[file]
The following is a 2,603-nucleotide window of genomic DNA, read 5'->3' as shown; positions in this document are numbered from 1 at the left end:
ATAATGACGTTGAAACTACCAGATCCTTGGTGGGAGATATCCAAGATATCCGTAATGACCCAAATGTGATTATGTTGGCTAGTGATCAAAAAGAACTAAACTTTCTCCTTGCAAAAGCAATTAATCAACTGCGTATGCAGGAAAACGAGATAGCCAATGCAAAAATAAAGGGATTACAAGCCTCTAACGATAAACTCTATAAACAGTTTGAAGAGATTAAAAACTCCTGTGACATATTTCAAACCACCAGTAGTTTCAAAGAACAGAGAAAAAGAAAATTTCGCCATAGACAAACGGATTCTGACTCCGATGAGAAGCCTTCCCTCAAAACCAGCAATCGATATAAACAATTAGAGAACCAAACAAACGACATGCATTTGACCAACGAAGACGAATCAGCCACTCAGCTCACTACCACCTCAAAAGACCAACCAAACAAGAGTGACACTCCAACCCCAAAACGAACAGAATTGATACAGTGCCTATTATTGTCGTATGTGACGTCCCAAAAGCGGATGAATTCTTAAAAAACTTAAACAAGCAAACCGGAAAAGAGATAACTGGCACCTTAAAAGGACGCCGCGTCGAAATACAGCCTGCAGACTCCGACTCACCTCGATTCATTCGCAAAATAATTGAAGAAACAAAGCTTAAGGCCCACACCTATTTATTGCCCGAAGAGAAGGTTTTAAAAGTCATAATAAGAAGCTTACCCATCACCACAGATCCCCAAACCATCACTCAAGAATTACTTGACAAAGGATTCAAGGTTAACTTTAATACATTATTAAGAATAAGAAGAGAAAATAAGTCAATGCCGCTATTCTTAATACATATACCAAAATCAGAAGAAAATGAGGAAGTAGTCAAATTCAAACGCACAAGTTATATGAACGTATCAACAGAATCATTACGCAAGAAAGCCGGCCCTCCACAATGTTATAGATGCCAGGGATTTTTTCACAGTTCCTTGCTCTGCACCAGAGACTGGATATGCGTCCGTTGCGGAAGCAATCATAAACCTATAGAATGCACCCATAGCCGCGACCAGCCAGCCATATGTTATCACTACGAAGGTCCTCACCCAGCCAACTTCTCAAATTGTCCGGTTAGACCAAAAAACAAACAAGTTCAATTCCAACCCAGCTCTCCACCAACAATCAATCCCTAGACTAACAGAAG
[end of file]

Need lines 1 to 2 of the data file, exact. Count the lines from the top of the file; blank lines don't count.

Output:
The following is a 2,603-nucleotide window of genomic DNA, read 5'->3' as shown; positions in this document are numbered from 1 at the left end:
ATAATGACGTTGAAACTACCAGATCCTTGGTGGGAGATATCCAAGATATCCGTAATGACCCAAATGTGATTATGTTGGCTAGTGATCAAAAAGAACTAAACTTTCTCCTTGCAAAAGCAATTAATCAACTGCGTATGCAGGAAAACGAGATAGCCAATGCAAAAATAAAGGGATTACAAGCCTCTAACGATAAACTCTATAAACAGTTTGAAGAGATTAAAAACTCCTGTGACATATTTCAAACCACCAGTAGTTTCAAAGAACAGAGAAAAAGAAAATTTCGCCATAGACAAACGGATTCTGACTCCGATGAGAAGCCTTCCCTCAAAACCAGCAATCGATATAAACAATTAGAGAACCAAACAAACGACATGCATTTGACCAACGAAGACGAATCAGCCACTCAGCTCACTACCACCTCAAAAGACCAACCAAACAAGAGTGACACTCCAACCCCAAAACGAACAGAATTGATACAGTGCCTATTATTGTCGTATGTGACGTCCCAAAAGCGGATGAATTCTTAAAAAACTTAAACAAGCAAACCGGAAAAGAGATAACTGGCACCTTAAAAGGACGCCGCGTCGAAATACAGCCTGCAGACTCCGACTCACCTCGATTCATTCGCAAAATAATTGAAGAAACAAAGCTTAAGGCCCACACCTATTTATTGCCCGAAGAGAAGGTTTTAAAAGTCATAATAAGAAGCTTACCCATCACCACAGATCCCCAAACCATCACTCAAGAATTACTTGACAAAGGATTCAAGGTTAACTTTAATACATTATTAAGAATAAGAAGAGAAAATAAGTCAATGCCGCTATTCTTAATACATATACCAAAATCAGAAGAAAATGAGGAAGTAGTCAAATTCAAACGCACAAGTTATATGAACGTATCAACAGAATCATTACGCAAGAAAGCCGGCCCTCCACAATGTTATAGATGCCAGGGATTTTTTCACAGTTCCTTGCTCTGCACCAGAGACTGGATATGCGTCCGTTGCGGAAGCAATCATAAACCTATAGAATGCACCCATAGCCGCGACCAGCCAGCCATATGTTATCACTACGAAGGTCCTCACCCAGCCAACTTCTCAAATTGTCCGGTTAGACCAAAAAACAAACAAGTTCAATTCCAACCCAGCTCTCCACCAACAATCAATCCCTAGACTAACAGAAG